Staff vs. Volunteer Responsibilities in Fundraising

Understaffed Cartoon

Volunteers, while extremely valuable, can only achieve their goals with support from staff. Development requires consistency, organized documentation and a central information clearinghouse to maintain the relationships required of a successful program.

Fundraising roles for staff include:

  • Provide information about the organization
  • Develop proposals and letters
  • Provide first draft and coordinate mailing of solicitation letters, emails and social media
  • Provide follow up to all solicitation calls
  • Send reminders and organize report meetings
  • Provide information about programs and tax advantages in a solicitation call
  • Schedule solicitation rehearsals

Many organizations avoid hiring one or more full-time development staff. When they consider the staff vs. volunteer responsibilities in fundraising, they think about how much the organization has already accomplished with volunteers. Why increase staff in this way? Why pay for a person when current staff, who may be a bit overworked at times, seems up to the task. Why change the way things have worked in the past?

Because we are not living in the past. Your already overworked staff is going to have to respond to new needs like a social media campaign a board member is excited about or a prospective capital campaign and skip some of the vital aspects of their responsibilities. Should they eliminate the proposals and letters or providing the first draft of solicitation letters? Are volunteers going to pick up the slack? If so, will you end up with overworked staff and overtaxed volunteers?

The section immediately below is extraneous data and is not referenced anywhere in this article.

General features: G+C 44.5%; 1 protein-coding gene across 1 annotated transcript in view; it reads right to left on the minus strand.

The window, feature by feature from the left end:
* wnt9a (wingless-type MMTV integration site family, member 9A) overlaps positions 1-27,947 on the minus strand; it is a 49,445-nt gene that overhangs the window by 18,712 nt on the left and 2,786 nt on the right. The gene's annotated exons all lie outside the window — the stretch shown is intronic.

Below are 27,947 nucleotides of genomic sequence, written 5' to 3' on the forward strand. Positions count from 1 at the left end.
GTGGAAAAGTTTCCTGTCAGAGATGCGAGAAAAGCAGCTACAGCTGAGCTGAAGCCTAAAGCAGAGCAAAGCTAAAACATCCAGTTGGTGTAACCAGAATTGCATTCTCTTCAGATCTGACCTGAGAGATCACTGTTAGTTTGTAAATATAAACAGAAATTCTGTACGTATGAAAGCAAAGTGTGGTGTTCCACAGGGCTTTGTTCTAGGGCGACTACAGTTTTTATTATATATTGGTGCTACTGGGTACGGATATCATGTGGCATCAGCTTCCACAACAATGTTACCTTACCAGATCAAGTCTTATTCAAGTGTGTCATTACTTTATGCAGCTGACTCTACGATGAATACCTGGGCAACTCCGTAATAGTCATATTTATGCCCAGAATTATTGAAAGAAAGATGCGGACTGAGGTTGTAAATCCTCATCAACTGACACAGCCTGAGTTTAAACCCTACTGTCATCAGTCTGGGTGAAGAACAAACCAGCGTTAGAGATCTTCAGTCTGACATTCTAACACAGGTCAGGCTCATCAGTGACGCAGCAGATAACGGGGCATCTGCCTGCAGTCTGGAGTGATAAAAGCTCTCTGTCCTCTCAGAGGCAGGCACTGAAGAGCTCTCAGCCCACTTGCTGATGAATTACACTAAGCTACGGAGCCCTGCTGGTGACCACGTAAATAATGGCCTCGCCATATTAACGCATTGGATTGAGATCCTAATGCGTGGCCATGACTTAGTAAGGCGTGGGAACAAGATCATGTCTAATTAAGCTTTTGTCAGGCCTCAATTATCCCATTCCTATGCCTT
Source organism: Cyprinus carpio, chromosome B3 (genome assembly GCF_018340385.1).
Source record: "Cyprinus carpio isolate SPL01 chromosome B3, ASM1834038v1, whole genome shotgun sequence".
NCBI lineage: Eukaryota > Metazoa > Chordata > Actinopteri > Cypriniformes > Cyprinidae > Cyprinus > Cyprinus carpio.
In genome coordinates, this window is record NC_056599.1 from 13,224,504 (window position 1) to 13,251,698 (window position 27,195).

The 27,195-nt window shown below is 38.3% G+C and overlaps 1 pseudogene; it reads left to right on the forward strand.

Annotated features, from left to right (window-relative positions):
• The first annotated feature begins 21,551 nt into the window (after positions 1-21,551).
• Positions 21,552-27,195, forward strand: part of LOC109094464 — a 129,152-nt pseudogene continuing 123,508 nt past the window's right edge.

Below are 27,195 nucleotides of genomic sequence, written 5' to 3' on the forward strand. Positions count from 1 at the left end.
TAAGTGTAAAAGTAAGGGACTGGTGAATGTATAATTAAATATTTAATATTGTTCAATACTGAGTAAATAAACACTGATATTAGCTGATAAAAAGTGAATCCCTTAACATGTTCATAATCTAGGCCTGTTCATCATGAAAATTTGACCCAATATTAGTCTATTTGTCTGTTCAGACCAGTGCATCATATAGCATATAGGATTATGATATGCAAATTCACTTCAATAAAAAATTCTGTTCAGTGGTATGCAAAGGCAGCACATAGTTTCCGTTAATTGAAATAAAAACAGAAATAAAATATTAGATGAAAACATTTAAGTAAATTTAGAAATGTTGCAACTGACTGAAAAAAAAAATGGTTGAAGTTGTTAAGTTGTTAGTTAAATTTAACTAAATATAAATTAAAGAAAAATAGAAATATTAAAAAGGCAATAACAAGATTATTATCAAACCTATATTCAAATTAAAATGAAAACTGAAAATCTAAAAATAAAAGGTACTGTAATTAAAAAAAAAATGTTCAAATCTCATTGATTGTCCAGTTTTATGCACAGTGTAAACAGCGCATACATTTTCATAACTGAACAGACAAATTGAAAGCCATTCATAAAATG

You should also understand that overworked staff will search for new employment instead of picking up the extra work. And the volunteers will follow suit, taking their donations with them.

On the bright side, the expense of a good development professional is an investment that can yield a ten to fifteen times the cost on an annual basis by the third year of employment. But be warned, with current staff turnover rates for development professionals at around eighteen months, you will not reap the rewards of a strong development officer unless you invest in a full staff and stop trying to get by with the bare minimum. This will, in turn allow your volunteers to remain involved and feel good about the work they are doing for the organization.

Will hiring additional staff cost you money? Yes. But it will ultimately return you more in revenue and that is something every nonprofit seeks.